When I wake up the next morning the dream is clear. It tells me something I have not articulated but I know to be true. This is the posture and motion of teaching and learning. We show them how to do a thing. We dig, together, with our students. They keep trying, getting closer to the most important matter. Every day we kneel together at the well, altar, mountain side, or pit. Our hands have to be dirty and nimble and in it all the way in order to find the motherlode.
In the second dream I am coming down a river with the all of the students in the school. The river is very broad, alternating between a slow, deep flowing movement and an occasional line of shoals. We gather in a shallow place on one side of the river where the rocks are barely covered over. Our destination is the other side and we have paused here to assess how to get there. The kids come drifting down the river one by one into our shelter, all of us wondering how we will get across. I peer out out across the river and there in the middle of the shoals are many older former students, students from the early years of the school, all full grown, all hale and hearty. They are tall and bright and the sun is on them and their faces glow with pride and confidence. They move about, laughing and joking, and a few of their younger siblings sit on a fence rail, looking out in pride at their older siblings and with anticipation that they will soon be among their brothers and sisters.
I wade across to greet them all, happy to see them so content and strong and grown up. A parent among them calls out to me and tells me they are bringing firewood to the site across the river. They are readying it for us. We only have to get across. Then the older students shout up river. “Bring the boats down now! Send them down!” And the boats come floating down from around a bend, small boats, each one the exact size for each of our kids and their few things. Wading knee-deep, I gather one of the floating boats. “Go in and get your things, Vivian, and I will send you across.”
The work of teaching is not to stand above or beyond the students, but to be in and with them. We wade and dig and swim and search alongside them, and we aim to get them across to the other side. They will go alone, but we give them a destination, and we have helpers and those who went before, and so we send them along. When, in the furious pace of our days, I am unsure of what I am doing in my teaching, I remind myself that my essential work is to get them across with their things, one at a time, so that they can keep on moving into the lands beyond the river.
We had a short week last week, and much of our energy w was spent with everyone tidying up and getting all old work finished and done. By lunch, everyone had completed all their work, a great relief to the them and us. And it was a beautiful fall day, not a day to sit inside for two hours and simply listen to words. So we gathered them up and I read one brief passage from The Dhammapada, the teachings of the Buddha, which I have been reading to them little by little over the course of the fall.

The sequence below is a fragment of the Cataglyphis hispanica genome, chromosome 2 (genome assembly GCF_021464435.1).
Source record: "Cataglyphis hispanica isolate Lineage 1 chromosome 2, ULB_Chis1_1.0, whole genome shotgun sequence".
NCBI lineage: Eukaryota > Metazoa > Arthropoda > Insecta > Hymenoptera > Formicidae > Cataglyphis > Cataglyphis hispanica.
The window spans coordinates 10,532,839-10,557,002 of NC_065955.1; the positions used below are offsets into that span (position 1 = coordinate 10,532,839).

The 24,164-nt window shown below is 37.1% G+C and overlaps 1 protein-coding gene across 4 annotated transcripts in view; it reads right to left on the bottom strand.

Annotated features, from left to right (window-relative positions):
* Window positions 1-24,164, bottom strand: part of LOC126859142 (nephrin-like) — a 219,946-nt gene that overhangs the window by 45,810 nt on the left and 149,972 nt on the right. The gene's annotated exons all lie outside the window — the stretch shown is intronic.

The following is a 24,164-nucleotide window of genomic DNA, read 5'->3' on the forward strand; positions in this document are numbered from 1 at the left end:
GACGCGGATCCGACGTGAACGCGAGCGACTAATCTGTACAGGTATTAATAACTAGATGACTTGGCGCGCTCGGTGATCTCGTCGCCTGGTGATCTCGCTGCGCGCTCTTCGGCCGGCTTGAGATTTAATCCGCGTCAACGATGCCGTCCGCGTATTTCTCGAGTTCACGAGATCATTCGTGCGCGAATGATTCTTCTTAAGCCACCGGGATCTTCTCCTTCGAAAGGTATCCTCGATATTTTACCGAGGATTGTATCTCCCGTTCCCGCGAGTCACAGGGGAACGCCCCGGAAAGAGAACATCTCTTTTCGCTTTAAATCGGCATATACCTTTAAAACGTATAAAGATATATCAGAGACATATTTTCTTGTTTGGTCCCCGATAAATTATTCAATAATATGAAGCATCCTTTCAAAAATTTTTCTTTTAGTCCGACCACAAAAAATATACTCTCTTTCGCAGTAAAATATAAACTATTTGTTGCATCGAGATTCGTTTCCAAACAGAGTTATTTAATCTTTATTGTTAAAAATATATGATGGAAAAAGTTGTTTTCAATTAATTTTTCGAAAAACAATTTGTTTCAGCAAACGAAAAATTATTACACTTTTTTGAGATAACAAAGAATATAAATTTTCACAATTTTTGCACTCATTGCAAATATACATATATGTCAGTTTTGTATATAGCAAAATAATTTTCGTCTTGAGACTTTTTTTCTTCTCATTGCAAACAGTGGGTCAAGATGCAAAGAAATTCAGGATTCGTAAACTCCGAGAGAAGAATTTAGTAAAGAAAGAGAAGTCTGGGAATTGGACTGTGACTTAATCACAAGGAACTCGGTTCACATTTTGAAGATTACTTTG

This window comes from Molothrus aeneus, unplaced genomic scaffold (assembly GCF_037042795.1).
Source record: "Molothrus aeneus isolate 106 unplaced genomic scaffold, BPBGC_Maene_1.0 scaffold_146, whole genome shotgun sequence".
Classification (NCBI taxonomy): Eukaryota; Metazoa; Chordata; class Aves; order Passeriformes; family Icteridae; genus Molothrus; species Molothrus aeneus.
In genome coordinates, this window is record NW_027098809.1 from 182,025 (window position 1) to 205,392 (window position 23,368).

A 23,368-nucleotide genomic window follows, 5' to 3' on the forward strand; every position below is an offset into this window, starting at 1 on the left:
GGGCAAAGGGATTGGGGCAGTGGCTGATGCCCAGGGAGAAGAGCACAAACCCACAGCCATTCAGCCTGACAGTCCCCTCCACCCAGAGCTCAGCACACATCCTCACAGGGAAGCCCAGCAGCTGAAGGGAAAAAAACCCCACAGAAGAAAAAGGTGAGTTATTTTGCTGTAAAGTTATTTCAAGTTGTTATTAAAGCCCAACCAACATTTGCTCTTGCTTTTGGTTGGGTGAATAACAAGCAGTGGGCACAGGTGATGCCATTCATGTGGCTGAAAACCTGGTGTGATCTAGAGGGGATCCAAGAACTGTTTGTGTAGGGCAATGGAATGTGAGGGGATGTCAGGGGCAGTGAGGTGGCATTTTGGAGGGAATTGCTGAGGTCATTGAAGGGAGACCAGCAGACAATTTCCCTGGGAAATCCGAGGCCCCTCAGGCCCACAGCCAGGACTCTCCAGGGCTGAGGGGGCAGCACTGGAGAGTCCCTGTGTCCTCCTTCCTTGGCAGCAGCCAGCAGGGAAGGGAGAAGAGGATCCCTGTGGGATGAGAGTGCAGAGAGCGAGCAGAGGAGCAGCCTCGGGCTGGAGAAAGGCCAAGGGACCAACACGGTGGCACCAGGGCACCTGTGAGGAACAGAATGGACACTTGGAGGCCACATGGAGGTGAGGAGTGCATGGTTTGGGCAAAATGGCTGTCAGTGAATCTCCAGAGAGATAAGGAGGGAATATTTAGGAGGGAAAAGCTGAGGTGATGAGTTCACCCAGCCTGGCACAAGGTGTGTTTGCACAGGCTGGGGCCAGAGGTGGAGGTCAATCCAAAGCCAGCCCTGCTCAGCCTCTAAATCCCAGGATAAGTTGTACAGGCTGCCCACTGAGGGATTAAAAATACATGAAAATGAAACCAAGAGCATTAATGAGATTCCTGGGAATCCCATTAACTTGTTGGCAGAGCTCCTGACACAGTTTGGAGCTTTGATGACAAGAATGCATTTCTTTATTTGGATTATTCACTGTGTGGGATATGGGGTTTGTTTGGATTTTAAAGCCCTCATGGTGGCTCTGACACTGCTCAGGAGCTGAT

Those who mistake the unessential to be essential and the essential to be unessential, dwelling in wrong thoughts, never arrive at the essential. (v. 11)
Just as rain breaks through an ill-thatched house, so passion penetrates an undeveloped mind. (v. 13)
By rousing himself, by earnestness, by restraint and control, the wise man may make for himself an island which no flood can overwhelm. (v. 26)
They listened patiently and then we headed down to the North Branch River. The kids ran out of the building gleefully roused, released, free, into the light, disburdened of responsibility. Some ran through the woods. Others walked more meditatively along the road that winds steeply down to the bridge. Once by the river we gathered on the piled rocks below the bridge. The river ran clear and cold, spilling over quartz and amber boulders into black pools teeming with gold and red leaves tumbling downstream.
“First we’re going to meditate,” I told them. “Stay on this side of the river, from here to that big boulder there in the middle of the river. Stay close to each other. Stay in a sacred silence. We hear each other talking and talking every day. Listen to the sound of the river. It’s more interesting than anything we could ever say.”
The river was pouring and rushing behind us and I had to talk loudly over it.
“Then, when you are ready, go from your meditation to some place close by, here by the river. This bank here is our raft. Stay together on it. Build a sculpture from what you find. As you build see what others are doing around you. Then connect yours to theirs. But no talking. Connect yours to theirs using whatever you find until all 30 sculptures are connected somehow. If it’s an electrical circuit, the charge will go into anybody’s work and eventually make it to all the others. Now go.”
We scattered out along the west bank. No sound but the river, nothing but sand and leaves and damp rocks, trees and the wind and the fallen leaves, and them sitting still and silent by the river, together and apart. Then one by one we began to work, each of us making something as best we could—a cairn of rocks, spirals of ferns and pebbles on a boulder, bridges of sticks reaching across churning falls. And then paths of rocks and gold leaves extending and meandering out among us like little veins.
It wasn’t anything eternal or lasting that we made by the river. The first heavy rains would wash it all away. But on this day it felt essential and earnest. It was the work of minds who do not yet have to cross the river. It was the work of those who are still building for the joy of it.